“Lawlessness is lawlessness. Anarchy is anarchy is anarchy. Neither race nor color nor frustration is an excuse for either lawlessness or anarchy.” — Thurgood Marshall

Eric Adams, the incoming mayor of New York City, met last week with Hawk Newsome, a co-founder of Black Lives Matter (BLM) of Greater New York, and about a dozen other members of the organization. According to local Fox5 TV, Newsome threatened “riots, fire and bloodshed” if Adams reinstate the NYPD’s controversial anti-crime unit. That unit was disbanded last year due to rioting that followed the murder of George Floyd. The unit was credited with reducing some violent crime in the city, but also blamed for a spate of police shootings that targeted residents of Black and brown communities.

Adams reacted by saying he won’t stand for inflammatory language or threats. Good for him. One hopes Adams, a former police officer, follows through. There is far too much intimidation from groups that have never held public office or been held accountable for their actions. BLM is not alone. We can also include the Proud Boys, followers of QAnon, and the riotous MAGA crowd that stormed our Capitol on Jan. 6.

Looting and destruction of property seem to have become the norm in major cities. Prosecutors and judges do not appear to enforce the law so much as see the criminals as victims of society’s main ills — racism, poverty, ignorance. They seem to care less about the real victims, who are business owners and law-abiding citizens.

When BLM burst on the scene, many white people, including friends of mine, engaged in virtue signaling by putting the group’s logo on their social media pages and their signs in their front yards. Large companies contributed money. Few — and virtually none in the media — delved into the philosophy and background of BLM.

The Heritage Foundation, a conservative Washington, D.C., think tank, did. It found a 2015 interview with BLM leaders Alicia Garza, Patrisse Cullors and Opal Tometi in which Cullors said, “Myself and Alicia in particular are trained organizers. We are trained Marxists.” That same year, reported Heritage, “Tometi was hobnobbing with Venezuela’s Marxist dictator Nicolas Maduro of whose regime she wrote: ‘In these last 17 years, we have witnessed the Bolivarian Revolution champion participatory democracy and construct a fair, transparent election system recognized as among the best in the world.’”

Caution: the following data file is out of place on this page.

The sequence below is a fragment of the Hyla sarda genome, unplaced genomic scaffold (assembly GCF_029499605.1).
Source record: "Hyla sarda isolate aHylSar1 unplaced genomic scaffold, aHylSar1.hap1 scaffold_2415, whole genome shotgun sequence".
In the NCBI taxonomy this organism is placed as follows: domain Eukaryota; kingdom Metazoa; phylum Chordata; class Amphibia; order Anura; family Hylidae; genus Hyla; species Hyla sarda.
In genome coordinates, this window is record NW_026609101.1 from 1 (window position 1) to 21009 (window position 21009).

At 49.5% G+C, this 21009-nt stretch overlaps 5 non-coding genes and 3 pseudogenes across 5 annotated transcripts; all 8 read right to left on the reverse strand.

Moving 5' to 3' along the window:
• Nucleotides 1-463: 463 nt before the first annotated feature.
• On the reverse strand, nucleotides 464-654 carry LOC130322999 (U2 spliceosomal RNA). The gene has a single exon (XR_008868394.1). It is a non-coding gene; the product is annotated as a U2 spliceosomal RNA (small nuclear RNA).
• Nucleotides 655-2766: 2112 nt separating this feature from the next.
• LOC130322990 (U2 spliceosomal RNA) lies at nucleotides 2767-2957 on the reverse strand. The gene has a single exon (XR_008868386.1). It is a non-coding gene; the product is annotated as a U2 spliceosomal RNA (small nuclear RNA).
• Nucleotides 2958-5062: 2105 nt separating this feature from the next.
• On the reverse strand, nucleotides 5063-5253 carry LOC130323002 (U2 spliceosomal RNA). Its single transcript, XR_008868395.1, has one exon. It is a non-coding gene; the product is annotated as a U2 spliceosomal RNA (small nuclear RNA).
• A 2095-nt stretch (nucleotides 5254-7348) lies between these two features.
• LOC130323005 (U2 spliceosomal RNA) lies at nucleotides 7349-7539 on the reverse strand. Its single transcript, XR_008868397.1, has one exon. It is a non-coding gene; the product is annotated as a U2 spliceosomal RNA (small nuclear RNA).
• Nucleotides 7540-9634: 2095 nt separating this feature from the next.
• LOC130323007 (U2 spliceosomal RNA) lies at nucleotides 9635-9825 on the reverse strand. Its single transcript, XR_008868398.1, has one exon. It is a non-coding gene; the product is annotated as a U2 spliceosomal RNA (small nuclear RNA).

Venezuelans who have fled the country would disagree. Others who have stayed struggle to obtain basic needs, including medicine, food, and lifesaving surgery.

The threats of anarchy in New York and elsewhere should be met with a promise from Adams. He should announce that if people break the law they will be arrested and put in jail. If they destroy property or loot, they will be forced to pay back businesses several times the value of the property. If they are on government assistance, their payments will be reduced or eliminated until the debt is paid. Gun ownership should be made easier for business owners and private citizens. Those intent on breaking the law should be advised if they threaten someone with a weapon the targeted person will have the support of the legal system if he or she shoots in self-defense.

Coddling criminals invites more lawlessness. Watch videos of people looting stores in San Francisco with no reprisals. Watch video of the Capitol riot. Police seem afraid to intervene given the anti-police sentiment. Shop owners, too. Criminals rule in many of our cities. Leftist judges and district attorneys who let them get away with their crimes, or minimize their penalties, should be voted out of office in cities where they are elected, just as is now being done with some school board members who have promoted teaching of subjects opposed by parents.

Eric Adams should not be bullied. Thurgood Marshall would likely have had his back.

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Readers may email Cal Thomas at tcaeditors@tribpub.com. Look for Cal Thomas’ new book “America’s Expiration Date: The Fall of Empires and Superpowers and the Future of the United States” (HarperCollins/Zondervan).

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